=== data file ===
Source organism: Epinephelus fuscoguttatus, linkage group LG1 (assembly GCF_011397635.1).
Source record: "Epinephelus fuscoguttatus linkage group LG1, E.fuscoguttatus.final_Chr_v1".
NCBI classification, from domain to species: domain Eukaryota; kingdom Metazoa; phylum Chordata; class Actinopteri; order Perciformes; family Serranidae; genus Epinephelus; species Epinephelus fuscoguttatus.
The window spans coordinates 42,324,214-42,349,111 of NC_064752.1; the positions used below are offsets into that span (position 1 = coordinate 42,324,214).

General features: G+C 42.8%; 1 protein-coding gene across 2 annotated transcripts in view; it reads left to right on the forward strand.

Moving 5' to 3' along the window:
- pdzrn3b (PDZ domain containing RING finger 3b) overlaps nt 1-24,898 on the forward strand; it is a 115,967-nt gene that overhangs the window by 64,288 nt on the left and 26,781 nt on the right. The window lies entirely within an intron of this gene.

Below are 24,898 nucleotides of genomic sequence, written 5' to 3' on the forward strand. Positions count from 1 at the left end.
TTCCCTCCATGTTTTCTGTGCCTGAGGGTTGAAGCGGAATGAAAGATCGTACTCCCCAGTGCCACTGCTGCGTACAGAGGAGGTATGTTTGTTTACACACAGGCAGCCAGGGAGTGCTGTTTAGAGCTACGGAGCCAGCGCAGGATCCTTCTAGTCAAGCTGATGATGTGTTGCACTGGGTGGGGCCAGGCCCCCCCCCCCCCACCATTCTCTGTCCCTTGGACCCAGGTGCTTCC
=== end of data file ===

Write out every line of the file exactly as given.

Source organism: Epinephelus fuscoguttatus, linkage group LG1 (assembly GCF_011397635.1).
Source record: "Epinephelus fuscoguttatus linkage group LG1, E.fuscoguttatus.final_Chr_v1".
NCBI classification, from domain to species: domain Eukaryota; kingdom Metazoa; phylum Chordata; class Actinopteri; order Perciformes; family Serranidae; genus Epinephelus; species Epinephelus fuscoguttatus.
The window spans coordinates 42,324,214-42,349,111 of NC_064752.1; the positions used below are offsets into that span (position 1 = coordinate 42,324,214).

General features: G+C 42.8%; 1 protein-coding gene across 2 annotated transcripts in view; it reads left to right on the forward strand.

Moving 5' to 3' along the window:
- pdzrn3b (PDZ domain containing RING finger 3b) overlaps nt 1-24,898 on the forward strand; it is a 115,967-nt gene that overhangs the window by 64,288 nt on the left and 26,781 nt on the right. The window lies entirely within an intron of this gene.

Below are 24,898 nucleotides of genomic sequence, written 5' to 3' on the forward strand. Positions count from 1 at the left end.
TTCCCTCCATGTTTTCTGTGCCTGAGGGTTGAAGCGGAATGAAAGATCGTACTCCCCAGTGCCACTGCTGCGTACAGAGGAGGTATGTTTGTTTACACACAGGCAGCCAGGGAGTGCTGTTTAGAGCTACGGAGCCAGCGCAGGATCCTTCTAGTCAAGCTGATGATGTGTTGCACTGGGTGGGGCCAGGCCCCCCCCCCCCCACCATTCTCTGTCCCTTGGACCCAGGTGCTTCC